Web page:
This will be an anxious week at Lazio HQ. Sunday’s 0-0 draw with Udinese produced some big talking points: the Zebrette extended their unbeaten run to a remarkable nine matches, while Maurizio Sarri said afterwards that Lazio owner Claudio Lotito can “find another coach” if the condition of the Stadio Olimpico turf doesn’t improve.
But the only thing on the mind of the Biancocelesti supporters as they headed into the Roman sunshine was the health of their captain, top scorer and talisman Ciro Immobile.
The striker’s pain-faced limp off the pitch after half an hour left the crowd, and seemingly his teammates, worried. And for good reason.
Lazio have no plan B
A serious injury to Immobile is the ultimate doomsday scenario for Lazio, largely thanks to poor planning.
While the rest of the squad was commendably bolstered over the summer with the likes of Alessio Romagnoli, Ivan Provedel and Matias Vecino, the Aquile went into Sarri’s second season with just one natural striker.
The fact that it’s Immobile has helped disguise this unsettling truth. The Italy international remains as reliable as ever and currently sits joint-top of the capocannoniere charts in search of a joint-record fifth top Serie A scorer crown.
Lazio have purred in attack this season, with the prolifically productive Sergej Milinkovic-Savic and in-form Mattia Zaccagni also helping make Sarri’s side the second-top scorers in the league behind Napoli.
But no Plan B has been decided, or even properly trialled, for what happens if Immobile goes down.
Last season Vedat Muriqi wasn’t up to the task as a back-up, but his presence did at least give Immobile the odd opportunity to rest.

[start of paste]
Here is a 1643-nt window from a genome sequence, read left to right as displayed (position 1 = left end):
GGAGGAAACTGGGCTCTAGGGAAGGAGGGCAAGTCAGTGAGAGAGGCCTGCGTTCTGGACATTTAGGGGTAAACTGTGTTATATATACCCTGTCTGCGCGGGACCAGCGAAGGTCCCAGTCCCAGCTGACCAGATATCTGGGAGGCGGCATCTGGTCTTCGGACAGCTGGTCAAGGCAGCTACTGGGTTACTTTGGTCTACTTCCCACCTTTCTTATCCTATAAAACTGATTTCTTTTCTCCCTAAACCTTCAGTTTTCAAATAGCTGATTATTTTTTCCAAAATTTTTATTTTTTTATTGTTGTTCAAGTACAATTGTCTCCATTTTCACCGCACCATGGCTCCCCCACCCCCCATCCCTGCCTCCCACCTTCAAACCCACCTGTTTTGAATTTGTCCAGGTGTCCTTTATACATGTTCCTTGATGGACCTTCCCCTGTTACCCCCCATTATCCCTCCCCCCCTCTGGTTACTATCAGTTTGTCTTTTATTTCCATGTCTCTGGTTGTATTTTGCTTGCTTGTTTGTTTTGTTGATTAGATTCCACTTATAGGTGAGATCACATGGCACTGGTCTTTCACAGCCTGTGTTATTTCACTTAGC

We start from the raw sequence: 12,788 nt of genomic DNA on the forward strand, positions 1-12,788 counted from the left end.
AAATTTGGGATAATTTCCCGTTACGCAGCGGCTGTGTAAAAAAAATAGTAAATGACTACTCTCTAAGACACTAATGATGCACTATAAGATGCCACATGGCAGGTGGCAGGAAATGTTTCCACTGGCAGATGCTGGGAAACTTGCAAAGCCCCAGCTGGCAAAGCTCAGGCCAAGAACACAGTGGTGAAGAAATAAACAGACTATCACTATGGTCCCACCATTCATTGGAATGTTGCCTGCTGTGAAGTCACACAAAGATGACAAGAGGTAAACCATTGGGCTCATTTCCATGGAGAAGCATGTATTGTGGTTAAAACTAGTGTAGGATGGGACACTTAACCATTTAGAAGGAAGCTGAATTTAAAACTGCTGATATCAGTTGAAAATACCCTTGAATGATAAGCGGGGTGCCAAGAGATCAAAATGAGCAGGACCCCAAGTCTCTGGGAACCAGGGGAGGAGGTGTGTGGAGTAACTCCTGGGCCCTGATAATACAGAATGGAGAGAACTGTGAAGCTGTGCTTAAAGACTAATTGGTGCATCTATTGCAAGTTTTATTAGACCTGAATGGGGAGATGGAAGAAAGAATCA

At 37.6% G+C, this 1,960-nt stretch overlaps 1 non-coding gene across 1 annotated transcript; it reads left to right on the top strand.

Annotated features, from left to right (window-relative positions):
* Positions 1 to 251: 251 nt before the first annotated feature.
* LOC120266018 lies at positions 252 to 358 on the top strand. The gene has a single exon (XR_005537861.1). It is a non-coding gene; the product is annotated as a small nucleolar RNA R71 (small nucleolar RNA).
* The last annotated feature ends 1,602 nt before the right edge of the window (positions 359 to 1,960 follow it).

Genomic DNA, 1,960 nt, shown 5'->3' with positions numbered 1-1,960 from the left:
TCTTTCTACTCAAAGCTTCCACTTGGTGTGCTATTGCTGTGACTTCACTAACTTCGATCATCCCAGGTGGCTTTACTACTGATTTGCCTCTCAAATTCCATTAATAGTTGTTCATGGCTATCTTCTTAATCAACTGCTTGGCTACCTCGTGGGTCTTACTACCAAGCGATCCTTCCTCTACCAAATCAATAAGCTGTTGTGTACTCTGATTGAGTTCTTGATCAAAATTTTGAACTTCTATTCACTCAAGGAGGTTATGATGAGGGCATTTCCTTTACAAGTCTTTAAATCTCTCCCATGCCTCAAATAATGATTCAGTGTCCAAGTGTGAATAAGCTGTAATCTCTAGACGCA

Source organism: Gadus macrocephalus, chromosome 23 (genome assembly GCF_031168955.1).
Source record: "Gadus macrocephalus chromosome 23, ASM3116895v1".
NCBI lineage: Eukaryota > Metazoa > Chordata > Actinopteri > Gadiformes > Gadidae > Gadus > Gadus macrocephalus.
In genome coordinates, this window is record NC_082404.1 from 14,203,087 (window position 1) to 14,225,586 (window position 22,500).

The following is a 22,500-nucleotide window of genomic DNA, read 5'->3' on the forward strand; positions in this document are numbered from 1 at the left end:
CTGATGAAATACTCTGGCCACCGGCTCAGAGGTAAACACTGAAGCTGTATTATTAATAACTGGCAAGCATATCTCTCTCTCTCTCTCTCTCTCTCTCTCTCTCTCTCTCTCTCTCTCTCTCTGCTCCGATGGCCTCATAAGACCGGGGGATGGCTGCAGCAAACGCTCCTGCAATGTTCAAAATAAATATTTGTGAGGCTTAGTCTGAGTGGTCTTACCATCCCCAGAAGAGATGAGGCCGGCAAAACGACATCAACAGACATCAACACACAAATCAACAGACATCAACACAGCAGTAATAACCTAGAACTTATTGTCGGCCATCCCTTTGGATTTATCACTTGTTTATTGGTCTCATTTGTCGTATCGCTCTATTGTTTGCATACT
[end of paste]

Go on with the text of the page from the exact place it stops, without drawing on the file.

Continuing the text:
This season, the striker has started every game in both Serie A and the Europa League, and clocked up more minutes than any other outfield played: 1,252.
“Signs aren’t positive” for Immobile and Lazio
Immobile turns 33 in February and runs his socks off for a living.
It can’t be a huge surprise, then, that he has encountered a muscular problem amid a fixture pile-up that has been an oft-lamented issue in this unique winter World Cup year.
“The important thing is that Ciro stopped straight away, but the initial signs aren’t positive” Lazio’s team doctor Fabio Rodia said.
“It will take a few days to work out the exact issue.”
Onlookers at the Olimpico got a glimpse of an Immobile-less existence against Udinese, as the chances almost immediately dried up once he left the field.
Lazio’s best openings – Marco Silvestri saves on Felipe Anderson and Sergej Milinkovic-Savic – both came while the 32-year-old was on, and their attack didn’t click without him.
That may well be because it doesn’t know how to. Not only does Immobile always play, and therefore his team-mates are used to working around him, but his deputies aren’t strikers by trade.
Time for Lazio to get creative
Anderson filled in, as he occasionally has in the past, against Udinese, but the Brazilian has never convinced anyone that he’s set to become the subject of Sarri’s next great Dries Mertens-esque winger-to-striker transformation.
“It’s hard to replace a player like Immobile without a negative effect, but last year we played like this, using a forward line without natural strikers, and we did quite well.”
He has a point. Last season it wasn’t always a disaster when Lazio used a false nine; they earned wins over Genoa and Venezia and drew with Udinese, Juventus and Verona while using Anderson or Jovane Cabral through the middle.
But the system remains relatively untested, and the only player who has been touted as a ‘vice-Immobile’ in the squad is 20-year-old winger Matteo Cancellieri.
The youngster has looked promising during substitute cameos in his favoured position on the right flank, but a little lost as a striker.
Because he isn’t a striker, not yet at least. And he’s played very little since his summer move from Verona – the stats may say eight Serie A appearances, but they were all from the bench and add up to just 80 minutes overall.
There are no two ways about it – an injury to Immobile is a frightening prospect for a Lazio side that relies on his goals, his leadership and his familiar presence as a leader of the line.
Everyone on the blue side of Rome wil be crossing their fingers and toes that Immobile’s issue isn’t a serious one – but it has at the very least highlighted that the long-running search for a valid back-up remains as crucial now as it ever was before.